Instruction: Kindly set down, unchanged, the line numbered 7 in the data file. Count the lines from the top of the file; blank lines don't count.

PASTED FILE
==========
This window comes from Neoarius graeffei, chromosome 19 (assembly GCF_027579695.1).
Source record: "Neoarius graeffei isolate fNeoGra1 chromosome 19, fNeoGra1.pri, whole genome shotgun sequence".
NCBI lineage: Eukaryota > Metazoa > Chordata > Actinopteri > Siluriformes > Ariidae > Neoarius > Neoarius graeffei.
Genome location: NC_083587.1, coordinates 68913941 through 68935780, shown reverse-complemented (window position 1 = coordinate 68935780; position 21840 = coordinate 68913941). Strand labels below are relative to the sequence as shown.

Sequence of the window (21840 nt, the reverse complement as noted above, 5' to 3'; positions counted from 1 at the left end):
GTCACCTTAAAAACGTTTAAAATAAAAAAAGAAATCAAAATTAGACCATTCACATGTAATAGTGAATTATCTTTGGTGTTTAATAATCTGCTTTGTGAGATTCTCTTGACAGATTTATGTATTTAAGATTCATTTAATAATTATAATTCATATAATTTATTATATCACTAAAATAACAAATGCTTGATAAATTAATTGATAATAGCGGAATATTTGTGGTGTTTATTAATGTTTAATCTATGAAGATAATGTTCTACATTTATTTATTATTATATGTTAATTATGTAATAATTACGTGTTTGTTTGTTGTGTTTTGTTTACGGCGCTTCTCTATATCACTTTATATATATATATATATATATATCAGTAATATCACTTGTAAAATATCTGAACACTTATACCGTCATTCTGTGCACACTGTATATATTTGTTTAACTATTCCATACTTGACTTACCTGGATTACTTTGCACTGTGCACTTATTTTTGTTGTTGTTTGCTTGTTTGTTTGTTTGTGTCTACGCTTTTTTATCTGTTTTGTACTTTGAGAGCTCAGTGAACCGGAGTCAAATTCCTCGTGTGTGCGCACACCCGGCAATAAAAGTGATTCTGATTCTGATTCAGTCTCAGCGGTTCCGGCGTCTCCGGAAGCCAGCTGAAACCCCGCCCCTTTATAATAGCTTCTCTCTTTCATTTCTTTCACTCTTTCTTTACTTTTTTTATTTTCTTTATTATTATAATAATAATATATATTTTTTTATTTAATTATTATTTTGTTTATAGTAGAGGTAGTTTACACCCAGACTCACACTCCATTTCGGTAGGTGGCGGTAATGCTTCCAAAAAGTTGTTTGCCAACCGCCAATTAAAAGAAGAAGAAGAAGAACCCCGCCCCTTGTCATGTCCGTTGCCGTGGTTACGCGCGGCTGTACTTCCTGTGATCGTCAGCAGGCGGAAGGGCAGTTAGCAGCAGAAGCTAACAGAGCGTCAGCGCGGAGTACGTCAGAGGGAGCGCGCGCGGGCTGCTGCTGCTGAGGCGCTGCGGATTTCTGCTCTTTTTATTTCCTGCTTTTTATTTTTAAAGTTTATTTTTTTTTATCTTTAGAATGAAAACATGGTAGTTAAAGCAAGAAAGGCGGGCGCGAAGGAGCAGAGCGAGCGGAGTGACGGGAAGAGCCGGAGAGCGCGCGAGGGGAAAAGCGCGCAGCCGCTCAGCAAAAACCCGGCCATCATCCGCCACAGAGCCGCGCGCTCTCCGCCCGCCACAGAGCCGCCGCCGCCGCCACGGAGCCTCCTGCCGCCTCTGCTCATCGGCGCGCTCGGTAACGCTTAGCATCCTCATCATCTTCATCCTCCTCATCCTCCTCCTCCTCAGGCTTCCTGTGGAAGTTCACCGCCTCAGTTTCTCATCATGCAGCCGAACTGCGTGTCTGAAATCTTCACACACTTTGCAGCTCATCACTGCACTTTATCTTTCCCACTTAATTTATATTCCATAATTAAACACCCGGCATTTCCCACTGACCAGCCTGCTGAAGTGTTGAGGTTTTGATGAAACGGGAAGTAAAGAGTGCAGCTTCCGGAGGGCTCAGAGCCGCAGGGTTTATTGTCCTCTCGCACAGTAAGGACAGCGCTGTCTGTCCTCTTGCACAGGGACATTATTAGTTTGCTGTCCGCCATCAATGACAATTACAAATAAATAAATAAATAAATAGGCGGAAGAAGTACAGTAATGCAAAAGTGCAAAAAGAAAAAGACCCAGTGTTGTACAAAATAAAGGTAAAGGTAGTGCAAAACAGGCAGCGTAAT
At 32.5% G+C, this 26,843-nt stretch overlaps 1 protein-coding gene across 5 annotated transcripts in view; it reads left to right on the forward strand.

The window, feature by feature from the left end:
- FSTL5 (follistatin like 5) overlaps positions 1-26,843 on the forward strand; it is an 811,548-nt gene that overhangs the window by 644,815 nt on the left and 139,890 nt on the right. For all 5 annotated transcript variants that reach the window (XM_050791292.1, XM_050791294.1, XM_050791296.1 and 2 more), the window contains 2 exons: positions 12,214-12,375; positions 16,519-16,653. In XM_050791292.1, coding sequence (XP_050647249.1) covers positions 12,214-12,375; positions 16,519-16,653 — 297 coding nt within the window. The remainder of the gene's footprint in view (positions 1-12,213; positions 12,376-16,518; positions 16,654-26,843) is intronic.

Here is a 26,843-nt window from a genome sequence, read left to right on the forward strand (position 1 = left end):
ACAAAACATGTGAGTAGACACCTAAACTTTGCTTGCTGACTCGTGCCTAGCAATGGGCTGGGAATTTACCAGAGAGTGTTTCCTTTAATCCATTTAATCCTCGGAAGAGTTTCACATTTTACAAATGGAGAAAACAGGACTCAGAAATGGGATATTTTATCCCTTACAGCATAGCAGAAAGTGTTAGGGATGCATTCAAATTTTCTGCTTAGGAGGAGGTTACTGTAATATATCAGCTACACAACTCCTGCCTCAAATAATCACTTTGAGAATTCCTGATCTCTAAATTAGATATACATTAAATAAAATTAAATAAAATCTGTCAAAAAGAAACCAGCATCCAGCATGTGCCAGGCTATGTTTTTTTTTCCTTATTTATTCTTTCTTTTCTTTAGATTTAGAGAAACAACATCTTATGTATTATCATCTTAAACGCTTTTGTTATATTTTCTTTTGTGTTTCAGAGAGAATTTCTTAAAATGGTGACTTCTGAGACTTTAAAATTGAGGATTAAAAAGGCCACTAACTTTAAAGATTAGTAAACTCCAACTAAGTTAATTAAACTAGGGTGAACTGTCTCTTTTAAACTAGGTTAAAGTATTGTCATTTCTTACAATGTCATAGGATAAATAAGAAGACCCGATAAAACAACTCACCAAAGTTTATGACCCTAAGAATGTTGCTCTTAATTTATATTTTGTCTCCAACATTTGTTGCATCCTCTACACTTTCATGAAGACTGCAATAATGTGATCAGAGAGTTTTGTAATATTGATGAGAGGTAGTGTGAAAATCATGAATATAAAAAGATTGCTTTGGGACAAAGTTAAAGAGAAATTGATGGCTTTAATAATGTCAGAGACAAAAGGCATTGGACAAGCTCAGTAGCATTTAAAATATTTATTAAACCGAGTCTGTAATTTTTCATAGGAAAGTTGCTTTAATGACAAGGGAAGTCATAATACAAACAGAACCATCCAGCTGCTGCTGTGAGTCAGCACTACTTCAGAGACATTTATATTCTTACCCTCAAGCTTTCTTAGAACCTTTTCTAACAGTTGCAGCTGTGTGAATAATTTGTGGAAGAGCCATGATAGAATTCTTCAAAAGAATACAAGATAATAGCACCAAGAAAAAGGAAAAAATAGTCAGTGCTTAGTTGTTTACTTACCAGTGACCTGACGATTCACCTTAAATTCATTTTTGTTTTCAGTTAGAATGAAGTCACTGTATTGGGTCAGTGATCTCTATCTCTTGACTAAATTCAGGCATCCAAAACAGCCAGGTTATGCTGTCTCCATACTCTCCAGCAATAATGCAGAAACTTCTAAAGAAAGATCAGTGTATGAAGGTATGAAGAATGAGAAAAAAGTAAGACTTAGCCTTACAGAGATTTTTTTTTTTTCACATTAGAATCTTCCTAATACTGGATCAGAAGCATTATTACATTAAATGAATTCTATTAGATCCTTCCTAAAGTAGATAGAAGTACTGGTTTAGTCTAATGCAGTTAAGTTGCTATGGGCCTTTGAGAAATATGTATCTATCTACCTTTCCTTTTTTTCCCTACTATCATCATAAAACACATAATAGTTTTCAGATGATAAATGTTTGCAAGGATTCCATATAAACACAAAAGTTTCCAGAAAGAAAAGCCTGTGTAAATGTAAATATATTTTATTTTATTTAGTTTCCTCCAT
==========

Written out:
At 32.5% G+C, this 26,843-nt stretch overlaps 1 protein-coding gene across 5 annotated transcripts in view; it reads left to right on the forward strand.